When I first started teaching, I started with my first love – music. Thinking that all students could listen in the classroom with little preparation, I decided to bring in some great music and listen to it with my students. We started with Mozart and other great composers, then we listened to American genres of music: blues, jazz, big band, rock ‘n’ roll, hip hop, even rap. Our times listening together created for some wonderful discussions, community building and every so often some in-depth integrated opportunities.
And the great things we did in class turned into the content of my book, Inspired by Listening. I still use these strategies in my classroom today and they are just as effective now as they were thirteen years ago.
I know a teacher who is very passionate about yoga. She brings to her teaching the art of breathing, integrating those strategies into transitioning, stress reduction and vocal projection and control.
Another teacher loves film making and uses his own passion and talent to create and produce stories on film to motivate his students to express their ideas and deepen their understanding of the curriculum.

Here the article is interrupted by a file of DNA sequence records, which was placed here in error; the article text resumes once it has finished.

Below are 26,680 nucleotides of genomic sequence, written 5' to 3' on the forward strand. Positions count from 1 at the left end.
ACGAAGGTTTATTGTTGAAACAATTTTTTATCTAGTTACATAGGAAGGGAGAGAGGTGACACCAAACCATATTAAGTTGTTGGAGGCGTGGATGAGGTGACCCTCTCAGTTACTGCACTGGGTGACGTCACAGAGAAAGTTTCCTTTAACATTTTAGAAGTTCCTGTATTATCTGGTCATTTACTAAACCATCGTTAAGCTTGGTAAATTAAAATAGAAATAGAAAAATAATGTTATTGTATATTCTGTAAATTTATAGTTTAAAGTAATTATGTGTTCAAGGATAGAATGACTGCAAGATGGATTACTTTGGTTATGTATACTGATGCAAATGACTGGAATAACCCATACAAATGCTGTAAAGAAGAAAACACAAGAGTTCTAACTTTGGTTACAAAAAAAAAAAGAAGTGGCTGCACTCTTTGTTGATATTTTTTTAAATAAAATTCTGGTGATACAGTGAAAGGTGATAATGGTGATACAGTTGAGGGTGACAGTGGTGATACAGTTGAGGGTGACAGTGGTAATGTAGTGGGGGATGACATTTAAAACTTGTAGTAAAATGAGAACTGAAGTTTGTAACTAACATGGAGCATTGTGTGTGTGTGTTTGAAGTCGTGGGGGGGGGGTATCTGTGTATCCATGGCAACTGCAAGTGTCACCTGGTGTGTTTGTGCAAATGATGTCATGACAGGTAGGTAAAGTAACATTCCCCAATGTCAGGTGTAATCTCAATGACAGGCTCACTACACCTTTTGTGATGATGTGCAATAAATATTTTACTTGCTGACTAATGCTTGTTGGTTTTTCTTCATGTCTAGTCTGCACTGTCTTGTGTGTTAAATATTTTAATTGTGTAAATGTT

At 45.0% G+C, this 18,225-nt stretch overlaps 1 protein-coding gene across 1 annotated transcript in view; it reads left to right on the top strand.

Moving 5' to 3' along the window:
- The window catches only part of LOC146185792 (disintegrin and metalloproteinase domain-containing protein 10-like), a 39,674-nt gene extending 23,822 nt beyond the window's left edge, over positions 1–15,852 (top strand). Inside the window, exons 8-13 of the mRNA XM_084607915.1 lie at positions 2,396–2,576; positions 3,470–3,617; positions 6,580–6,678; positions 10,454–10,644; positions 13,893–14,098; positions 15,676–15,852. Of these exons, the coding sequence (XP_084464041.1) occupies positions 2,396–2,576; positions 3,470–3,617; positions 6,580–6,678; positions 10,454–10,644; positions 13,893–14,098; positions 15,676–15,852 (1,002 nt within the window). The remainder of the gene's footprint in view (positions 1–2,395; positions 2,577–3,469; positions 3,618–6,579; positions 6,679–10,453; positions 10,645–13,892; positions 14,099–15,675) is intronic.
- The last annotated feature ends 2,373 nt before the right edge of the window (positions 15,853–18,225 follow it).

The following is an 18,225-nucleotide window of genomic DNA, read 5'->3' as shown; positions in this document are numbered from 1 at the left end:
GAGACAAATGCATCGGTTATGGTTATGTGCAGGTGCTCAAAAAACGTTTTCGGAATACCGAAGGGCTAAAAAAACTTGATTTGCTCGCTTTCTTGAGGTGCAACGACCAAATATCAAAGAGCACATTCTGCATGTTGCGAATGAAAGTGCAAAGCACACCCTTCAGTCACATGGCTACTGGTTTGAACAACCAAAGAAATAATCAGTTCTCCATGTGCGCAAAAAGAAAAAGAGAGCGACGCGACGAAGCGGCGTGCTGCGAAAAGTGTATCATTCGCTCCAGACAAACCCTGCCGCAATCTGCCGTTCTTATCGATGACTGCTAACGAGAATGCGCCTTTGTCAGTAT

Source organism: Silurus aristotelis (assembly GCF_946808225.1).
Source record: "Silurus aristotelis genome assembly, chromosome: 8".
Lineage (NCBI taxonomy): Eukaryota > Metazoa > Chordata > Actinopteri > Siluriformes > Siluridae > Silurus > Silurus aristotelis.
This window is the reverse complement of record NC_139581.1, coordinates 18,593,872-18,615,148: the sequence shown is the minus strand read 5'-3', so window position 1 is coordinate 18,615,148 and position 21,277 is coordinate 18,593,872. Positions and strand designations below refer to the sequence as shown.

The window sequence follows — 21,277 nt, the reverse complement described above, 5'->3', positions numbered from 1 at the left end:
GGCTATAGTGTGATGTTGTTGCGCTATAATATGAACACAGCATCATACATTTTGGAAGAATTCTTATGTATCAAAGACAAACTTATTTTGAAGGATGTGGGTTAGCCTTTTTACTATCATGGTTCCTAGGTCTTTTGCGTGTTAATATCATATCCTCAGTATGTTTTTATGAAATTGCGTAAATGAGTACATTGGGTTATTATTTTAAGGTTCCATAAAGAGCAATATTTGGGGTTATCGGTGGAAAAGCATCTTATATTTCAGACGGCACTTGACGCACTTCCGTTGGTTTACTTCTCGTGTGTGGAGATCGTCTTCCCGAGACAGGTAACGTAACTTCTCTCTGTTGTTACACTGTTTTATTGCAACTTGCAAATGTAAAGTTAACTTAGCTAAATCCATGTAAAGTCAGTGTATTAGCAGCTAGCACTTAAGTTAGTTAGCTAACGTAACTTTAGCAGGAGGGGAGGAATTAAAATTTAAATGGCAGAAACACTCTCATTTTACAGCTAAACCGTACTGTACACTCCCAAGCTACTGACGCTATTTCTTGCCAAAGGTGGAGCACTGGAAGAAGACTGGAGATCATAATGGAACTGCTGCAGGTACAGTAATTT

A teacher-dancer uses movement to help students internalize everything from the definitions of adjectives to science processes such as the water cycle and photosynthesis.
When teachers give themselves permission to follow their hearts in their classrooms and share themselves with their students, a powerful connection is made between teacher and student. A different type of community is built and your room becomes a place that is safe for learning.
So think about what it is that interests you in the arts. Is it storytelling, visual art, music or drama? Poetry, dance, design or movement? There are so many forms of art from the traditional to the media-rich. Finding the one that speaks to you is a great place to start.
After all, it is through us that students can be inspired, so we need to be inspired ourselves!